How to Build Your Company Culture

So business is booming, you’ve finally hit your break, and it’s time to expand. It’s an exciting time, but it’s also frightening. Your company is changing; where before you knew everyone by name and all sat in the same room working together you might now have fifty or a hundred employees, and you’re growing faster than you can integrate new employees personally. This will raise worries about getting new team members integrated into the company culture and making them feel included. Here are a few easy ways to create an environment that encourages cohesion and cooperation.

Matching Company Gear

Note that I didn’t say uniforms, you don’t want your crew looking like fast food workers. Instead get custom printed t-shirts, bags, sweatshirts, or anything else you can think of. Wearing and possessing things that tie a person to your business reinforces a sense of belonging and encourages people to identify as a group. This is psychologically important all by itself because it encourages teamwork and cooperation, but it also presents a more unified front to any external observers, which is important if you’re in a service industry

High Quality Breaks

Don’t let anything related to work clutter up your break room. Supply high quality coffee, comfortable seating arrangements, and perhaps a TV. It’s important to allow people’s minds to wander away from the daily grind for a few minutes to prevent burnout and help employees build interpersonal relationships. This bit of time can turn co-workers into friends, and people who have friends at work deal more effectively with work stress, which will make them happier and more productive. For people with young kids at home it can also be highly beneficial to allow people to take short naps on their breaks to improve alertness and reduce stress.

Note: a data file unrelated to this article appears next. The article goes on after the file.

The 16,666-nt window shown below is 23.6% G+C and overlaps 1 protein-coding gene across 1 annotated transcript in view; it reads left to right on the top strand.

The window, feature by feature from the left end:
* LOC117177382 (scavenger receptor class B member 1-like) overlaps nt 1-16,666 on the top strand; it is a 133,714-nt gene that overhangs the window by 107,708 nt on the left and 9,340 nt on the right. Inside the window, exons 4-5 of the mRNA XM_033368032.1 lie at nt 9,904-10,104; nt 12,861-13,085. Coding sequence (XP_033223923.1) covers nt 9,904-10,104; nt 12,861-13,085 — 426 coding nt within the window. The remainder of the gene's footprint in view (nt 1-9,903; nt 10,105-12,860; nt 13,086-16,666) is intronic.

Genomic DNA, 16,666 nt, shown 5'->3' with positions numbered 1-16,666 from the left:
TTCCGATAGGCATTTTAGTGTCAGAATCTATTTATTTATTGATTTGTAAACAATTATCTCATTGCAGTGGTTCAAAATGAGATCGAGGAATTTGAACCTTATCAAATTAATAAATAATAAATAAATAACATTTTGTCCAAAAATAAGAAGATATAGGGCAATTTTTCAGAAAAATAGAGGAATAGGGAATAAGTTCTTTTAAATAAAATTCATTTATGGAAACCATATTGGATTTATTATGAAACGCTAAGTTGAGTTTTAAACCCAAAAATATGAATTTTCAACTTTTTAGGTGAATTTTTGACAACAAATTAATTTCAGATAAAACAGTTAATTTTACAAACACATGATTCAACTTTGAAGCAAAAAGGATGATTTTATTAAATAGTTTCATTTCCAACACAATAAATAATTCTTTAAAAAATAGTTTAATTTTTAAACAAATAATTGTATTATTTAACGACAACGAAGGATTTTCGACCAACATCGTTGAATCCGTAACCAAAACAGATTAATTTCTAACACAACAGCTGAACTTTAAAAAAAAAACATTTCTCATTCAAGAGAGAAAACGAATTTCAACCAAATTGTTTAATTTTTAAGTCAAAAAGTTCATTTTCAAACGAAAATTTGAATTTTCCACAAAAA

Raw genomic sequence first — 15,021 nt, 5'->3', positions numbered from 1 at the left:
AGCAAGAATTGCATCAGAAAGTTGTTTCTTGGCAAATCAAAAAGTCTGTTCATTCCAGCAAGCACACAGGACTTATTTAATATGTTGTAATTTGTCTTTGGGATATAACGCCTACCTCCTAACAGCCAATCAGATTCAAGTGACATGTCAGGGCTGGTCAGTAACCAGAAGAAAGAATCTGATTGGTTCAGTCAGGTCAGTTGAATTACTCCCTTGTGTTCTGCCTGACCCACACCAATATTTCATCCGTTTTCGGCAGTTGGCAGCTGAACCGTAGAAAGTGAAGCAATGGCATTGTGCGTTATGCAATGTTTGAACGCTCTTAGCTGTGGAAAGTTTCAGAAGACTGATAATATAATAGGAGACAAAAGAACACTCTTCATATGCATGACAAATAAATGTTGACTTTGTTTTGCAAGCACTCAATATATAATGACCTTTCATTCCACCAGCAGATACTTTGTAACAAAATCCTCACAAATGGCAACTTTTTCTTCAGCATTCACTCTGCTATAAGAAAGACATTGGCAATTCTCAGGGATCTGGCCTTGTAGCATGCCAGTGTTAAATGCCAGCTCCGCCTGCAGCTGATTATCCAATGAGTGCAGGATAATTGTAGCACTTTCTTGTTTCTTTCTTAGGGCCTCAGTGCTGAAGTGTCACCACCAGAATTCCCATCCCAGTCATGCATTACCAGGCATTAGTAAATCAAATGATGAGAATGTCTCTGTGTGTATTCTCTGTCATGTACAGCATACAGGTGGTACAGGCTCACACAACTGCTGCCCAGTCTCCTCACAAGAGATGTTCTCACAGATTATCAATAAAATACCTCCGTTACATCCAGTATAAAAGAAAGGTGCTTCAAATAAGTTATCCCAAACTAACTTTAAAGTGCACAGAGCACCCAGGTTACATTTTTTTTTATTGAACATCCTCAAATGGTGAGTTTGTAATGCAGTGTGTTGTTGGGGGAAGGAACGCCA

Encouraging People to Disconnect After Work

It’s hard to believe that people would feel more connected to their jobs if you encourage them to distance themselves from it during off-hours, but the emotional mechanics are essentially the same as an extremely clingy friend. If people continue to be harassed their pagers, iPhones, or computers after work hours workers will begin to feel nagged and hunted, which can be devastating to morale. Workers who can fully disconnect at the end of the day to engage in their own interest without having to concern themselves with work matters will be much more ready to engage when they return in the morning.

Incentives

All incentives are not created equal, and are probably the most powerful tool for shaping the nature of interpersonal relations among co-workers. If you want to create a competitive work environment where employees are fighting to get to the top, create competitive incentives, where the employee that produces the most or the best gets rewarded. If instead you want to promote teamwork and high achievement create incentives where employees are rewarded for performing at a specific level, regardless of the performance of other co-workers.

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